requirement (A., 2019), because large numbers of

people are contained in small areas. The frequency of

the movements is very high making them one of the

ideal locations to place the piezoelectric plates. From

future perspectives, airports will be an ideal location

to lay piezoelectric plates.

3 EXPERIMENTAL SETUP &

EMPIRICAL ANALYSIS

This section will discuss the architecture proposed by

the authors, dataset used and results obtained by

GREECOPE: Green Computing with Piezoelectric Effect

165

performing tests.

3.1 Proposed Architecture

The paper proposes an architecture which will

estimate the amount of electricity that can be

generated by harnessing piezoelectric effect from

moving road vehicles. The process flow consists of

two parts: the AI model for prediction of energy and

the distribution of generated energy. The AI model

takes the output of the GREECOCO (Kshirsagar et

al., 2021) system as its input.

The GREECOCO system consists of the vehicle

detection and classification algorithm which is the

authors' previous paper. Traffic videos are fetched

from the installed cameras and vehicle detection is

performed using three algorithms: YOLOv3, Faster

RCNN and Mask RCNN. After detecting the vehicle,

it is recognized into five classes which are car, bus,

truck, motorcycle and bicycle. The vehicle count is

stored in a database for further analysis. We access

this database to get a count which will be an input to

our next module which predicts the energy generated.

Figure 2 shows the overall architecture of a

system. The output of the GREECOCO system which

is the individual as well as total count of four vehicle

classes (Bus, Truck, Car and Motorcycle) is

combined with features such as vehicle mass and the

speed of moving vehicles. After performing feature

extraction, mechanical energy is calculated. This

mechanical energy is given as an input to the

Artificial Intelligence (AI) module which predicts the

amount of energy generated by each vehicle class

during various time durations. SVM and GLM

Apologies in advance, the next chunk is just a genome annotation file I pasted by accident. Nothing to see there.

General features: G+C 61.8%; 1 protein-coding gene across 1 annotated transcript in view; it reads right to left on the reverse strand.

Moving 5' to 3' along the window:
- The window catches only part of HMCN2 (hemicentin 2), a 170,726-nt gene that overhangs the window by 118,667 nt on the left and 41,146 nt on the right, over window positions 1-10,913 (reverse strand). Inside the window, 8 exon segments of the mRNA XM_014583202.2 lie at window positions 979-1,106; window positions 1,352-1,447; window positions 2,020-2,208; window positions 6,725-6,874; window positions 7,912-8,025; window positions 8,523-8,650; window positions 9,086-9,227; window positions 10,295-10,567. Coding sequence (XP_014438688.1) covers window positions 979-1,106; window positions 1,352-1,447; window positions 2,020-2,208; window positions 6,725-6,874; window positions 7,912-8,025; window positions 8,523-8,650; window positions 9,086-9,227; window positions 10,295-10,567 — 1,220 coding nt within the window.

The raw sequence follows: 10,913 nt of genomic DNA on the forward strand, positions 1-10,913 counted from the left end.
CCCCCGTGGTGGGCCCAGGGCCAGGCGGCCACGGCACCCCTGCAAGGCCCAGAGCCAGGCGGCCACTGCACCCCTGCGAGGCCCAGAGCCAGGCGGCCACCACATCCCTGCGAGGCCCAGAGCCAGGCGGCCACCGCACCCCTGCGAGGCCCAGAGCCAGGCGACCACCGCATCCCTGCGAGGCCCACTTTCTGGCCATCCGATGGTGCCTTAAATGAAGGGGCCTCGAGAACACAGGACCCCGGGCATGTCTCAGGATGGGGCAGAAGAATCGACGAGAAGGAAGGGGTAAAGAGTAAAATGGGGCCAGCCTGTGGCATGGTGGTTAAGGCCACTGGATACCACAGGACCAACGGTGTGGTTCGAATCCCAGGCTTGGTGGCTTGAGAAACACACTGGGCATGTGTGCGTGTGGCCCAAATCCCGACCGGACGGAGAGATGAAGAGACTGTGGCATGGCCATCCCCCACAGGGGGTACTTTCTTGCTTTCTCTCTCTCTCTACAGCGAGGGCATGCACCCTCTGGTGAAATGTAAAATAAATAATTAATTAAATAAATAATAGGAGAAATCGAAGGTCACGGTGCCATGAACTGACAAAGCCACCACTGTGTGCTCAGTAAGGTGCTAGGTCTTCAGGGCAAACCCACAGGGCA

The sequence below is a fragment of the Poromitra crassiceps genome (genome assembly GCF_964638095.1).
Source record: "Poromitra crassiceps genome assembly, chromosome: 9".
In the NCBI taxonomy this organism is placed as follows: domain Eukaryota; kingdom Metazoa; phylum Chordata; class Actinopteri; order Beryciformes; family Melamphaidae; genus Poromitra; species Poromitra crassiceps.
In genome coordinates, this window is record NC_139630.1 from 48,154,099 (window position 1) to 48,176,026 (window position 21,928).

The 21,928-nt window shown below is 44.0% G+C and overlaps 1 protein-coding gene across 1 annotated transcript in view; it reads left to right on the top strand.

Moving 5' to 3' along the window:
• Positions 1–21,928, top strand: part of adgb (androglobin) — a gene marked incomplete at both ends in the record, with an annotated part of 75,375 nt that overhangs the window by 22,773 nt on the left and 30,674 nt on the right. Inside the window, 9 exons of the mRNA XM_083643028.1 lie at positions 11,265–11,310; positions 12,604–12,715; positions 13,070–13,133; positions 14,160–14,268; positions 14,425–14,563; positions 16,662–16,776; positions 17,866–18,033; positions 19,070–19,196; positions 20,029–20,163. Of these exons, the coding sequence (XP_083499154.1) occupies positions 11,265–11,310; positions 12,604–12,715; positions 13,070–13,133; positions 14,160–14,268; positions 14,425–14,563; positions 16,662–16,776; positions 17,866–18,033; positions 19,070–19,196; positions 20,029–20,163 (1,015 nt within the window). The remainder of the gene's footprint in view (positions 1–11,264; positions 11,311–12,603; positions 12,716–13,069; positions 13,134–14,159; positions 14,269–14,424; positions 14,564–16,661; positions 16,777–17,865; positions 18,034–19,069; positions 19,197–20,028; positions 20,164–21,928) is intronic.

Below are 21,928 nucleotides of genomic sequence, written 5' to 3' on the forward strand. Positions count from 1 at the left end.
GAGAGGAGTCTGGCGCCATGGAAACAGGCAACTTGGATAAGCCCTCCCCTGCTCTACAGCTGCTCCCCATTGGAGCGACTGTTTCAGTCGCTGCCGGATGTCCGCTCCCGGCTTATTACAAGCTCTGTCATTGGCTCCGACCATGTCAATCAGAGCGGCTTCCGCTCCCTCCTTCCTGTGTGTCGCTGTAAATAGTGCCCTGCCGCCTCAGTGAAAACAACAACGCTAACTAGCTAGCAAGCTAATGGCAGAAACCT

approaches are used for energy prediction. The

prediction results are stored in a database for future

reference and energy analysis. The generated energy

will be distributed to charging stations for electric

cars and streetlights.

3.2 Dataset Details

The training dataset (Table 1) of the energy prediction

model was created using the NumPy library for 6

years from 2014 to 2020. The dataset consists of a

count of individual vehicle classes, as well as the total

Figure 2: Proposed Architecture for GREE-COCO.

SMARTGREENS 2021 - 10th International Conference on Smart Cities and Green ICT Systems

166

Figure 3: Dataset details for the training of SVM and GLM

model.

count of vehicles from the GREECOCO system.

Also factors such as weight and speed of vehicle

are attributes of the dataset, along with force,

mechanical energy, and the expected energy

generated by each vehicle class. In the dataset, the

average mass of individual car, bus, truck and

motorcycle is 1000 kg, 7500 kg, 9500 kg and 170 kg

respectively. The data was used for the training of

SVM and GLM regression models, which predicts the

power generated for each vehicle class depending

upon the number of vehicles.

The testing dataset consisted of 10000 (416 days)

hours of data. Figure 3 demonstrates the cyclic nature

of each vehicle class’s count during an entire day.

This portrays the daily life situation of traffic

distribution throughout the day.

3.3 Data Pre-processing

Feature selection is a method of defining and

selecting a subset of input variables that the output